TED Talks, to me, have always been sort of a recipient of my love-hate complex. I love listening to the stories of people with remarkable professions, how they got there, what that entails, and I love hearing innovative ideas that inspire. On the flip side, I hate the hallowed ground that TED Talks tread on. People walk away inspired, but often do nothing to change their lives or improve the world. They simply feel revitalized in a brighter, better future in the hands of all of these geniuses, and continue with business as usual. To me, that isn’t enough. To change things, feeling good about yourself isn’t enough, sorry to say.

It was difficult to find a TED Talk that was willing to go against the grain. When it came to ones with popular appeal, I found only 3. One by Sam Hyde, where he intentionally lied about the subject of his talk and trolled the audience for 20 minutes, one by Benjamin Bratton, where he rather viciously tears down our fetishization of ideas, and finally, one my Neale Martin, where has emphasizes that for TED Talks to matter, the inspiration we feel has to come to action to mean anything.

Your Brain on TED Talks

Martin, a former alcohol and drug counselor, focuses most of his talk on why our conscious brain has a difficult time turning our unconscious thoughts into actions. The conscious brain is lazy, easily distracted, and easily tired out. He says, as I’ve been saying since the class began, ideas aren’t enough. It isn’t enough to be inspired. It isn’t enough to want to do something. Something has to be done.

Martin dedicates the first half of his talk to describing how our human brains have evolved up from primitive, dinosaur-era simian brains, to our squishy, lazy, social-media driven ones that find us bored when travelling 65mph in a steel bullet. Besides his all-important assertions that inspiration and ideas aren’t enough to make change, Martin does make one other main point that I feel is equally important.

Photo CC- by pee vee, and life won’t wait


Emotional Response is the Only Response

We’re taught from a young age to disconnect emotional thinking from logical thinking. Logical thinking is considered superior: we are able to look objectively at a problem and assess it properly without the cloud of human emotion in the way. We make emotional decisions when it’s gut-check time, when our hormones and involuntary responses get the better of us. Right?

According to Martin, wrong. Your emotions tell you what’s important. Your emotions give your logical list of things an order of importance. If you make no emotional connection with something, you will not remember it. Martin says that when we combine emotion with logic, we get the human-specific capacity of judgment. Martin asserts that making a decision without including emotion is nigh but impossible, and that that’s alright. He claims that it isn’t our fault we have such a hard time adhering to diets, New Year’s Resolutions, and new habits – our conscious brain is simply too easy to sway. We get tired, we get hungry, and all “logical” thinking capacity is thrown away.

Trouble in Paradise


I did have a few problems with Martin’s talk, particularly toward the end when he’s describing how to turn goals into habits. At this point in the talk, it begins to feel like just any other TED Talk. We’re being given a “how to do this in -BLANK- easy steps!” list that many probably won’t remember, and won’t abide by. It’s in this particular instance that I would prefer Benjamin Bratton’s crass, rude delivery. Bratton seems like kind of a jerk, but his self-assurance and condescending tone make you pay attention. Anger is a great motivator.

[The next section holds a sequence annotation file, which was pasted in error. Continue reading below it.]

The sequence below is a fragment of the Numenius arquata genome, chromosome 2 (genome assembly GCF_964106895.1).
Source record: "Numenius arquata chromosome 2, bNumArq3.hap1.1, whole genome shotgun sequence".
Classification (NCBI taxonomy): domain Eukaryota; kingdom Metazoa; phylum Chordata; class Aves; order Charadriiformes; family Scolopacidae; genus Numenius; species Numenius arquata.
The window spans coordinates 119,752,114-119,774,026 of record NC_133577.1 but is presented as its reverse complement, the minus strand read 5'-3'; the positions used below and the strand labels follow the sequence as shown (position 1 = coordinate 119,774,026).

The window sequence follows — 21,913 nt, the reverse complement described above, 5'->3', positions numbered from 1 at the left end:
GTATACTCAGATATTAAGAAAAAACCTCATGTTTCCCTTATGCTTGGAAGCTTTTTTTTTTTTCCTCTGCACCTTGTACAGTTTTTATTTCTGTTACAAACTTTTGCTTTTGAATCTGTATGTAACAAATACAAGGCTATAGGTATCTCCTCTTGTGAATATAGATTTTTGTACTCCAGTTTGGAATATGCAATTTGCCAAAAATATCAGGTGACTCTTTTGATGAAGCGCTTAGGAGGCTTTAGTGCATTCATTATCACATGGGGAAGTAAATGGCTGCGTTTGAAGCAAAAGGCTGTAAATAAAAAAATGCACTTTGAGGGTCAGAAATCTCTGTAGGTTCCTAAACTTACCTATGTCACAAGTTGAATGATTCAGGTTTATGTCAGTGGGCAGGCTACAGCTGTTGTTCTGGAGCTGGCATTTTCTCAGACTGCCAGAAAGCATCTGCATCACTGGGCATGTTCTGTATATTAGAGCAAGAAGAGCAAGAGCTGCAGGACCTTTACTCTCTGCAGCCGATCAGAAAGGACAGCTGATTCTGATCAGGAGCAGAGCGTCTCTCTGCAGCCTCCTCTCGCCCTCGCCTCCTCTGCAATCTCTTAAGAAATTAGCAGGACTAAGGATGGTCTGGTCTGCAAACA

Still, at the end of the day, I think Martin has a great point. Discipline is the only way we can change behavior. To do that, though, we have to care about more than a good idea. Only we’ve got the power to do more than just be inspired.

To close:


  1. Honestly, your first paragraph said it all. I also feel the same way about the talks and having a love-hate relationship with them, and for the same reason as you. Awesome post and video, Thanks for sharing!

    • jamcfarland says:

      I like to think TED Talks, like anything else, can be used for good or evil. I’ve seen some really incredible ones that left me speechless, but I’ve also seen several duds that leave me pretty underwhelmed. I didn’t think Logan LaPlante’s was all that impressive – BUT the kid was like 12, so he’s got me beat on my best day from the get go.

  2. tristyfishy says:

    The cynicism is strong in this one. I dig it. I was there for one of those TED Talks that you mentioned, and we briefly discussed the others. I’ve got to say that they are pretty interesting. This particular TED Talks makes sense to me, and he provides solutions, which to me is good. However, the delivery (as you said) was probably at least a little bit off. Anger is a good motivator, and I realize you would probably know this more than some because of the cynic that you are. ❤

Leave a Reply

Fill in your details below or click an icon to log in:

WordPress.com Logo

You are commenting using your WordPress.com account. Log Out /  Change )

Google+ photo

You are commenting using your Google+ account. Log Out /  Change )

Twitter picture

You are commenting using your Twitter account. Log Out /  Change )

Facebook photo

You are commenting using your Facebook account. Log Out /  Change )


Connecting to %s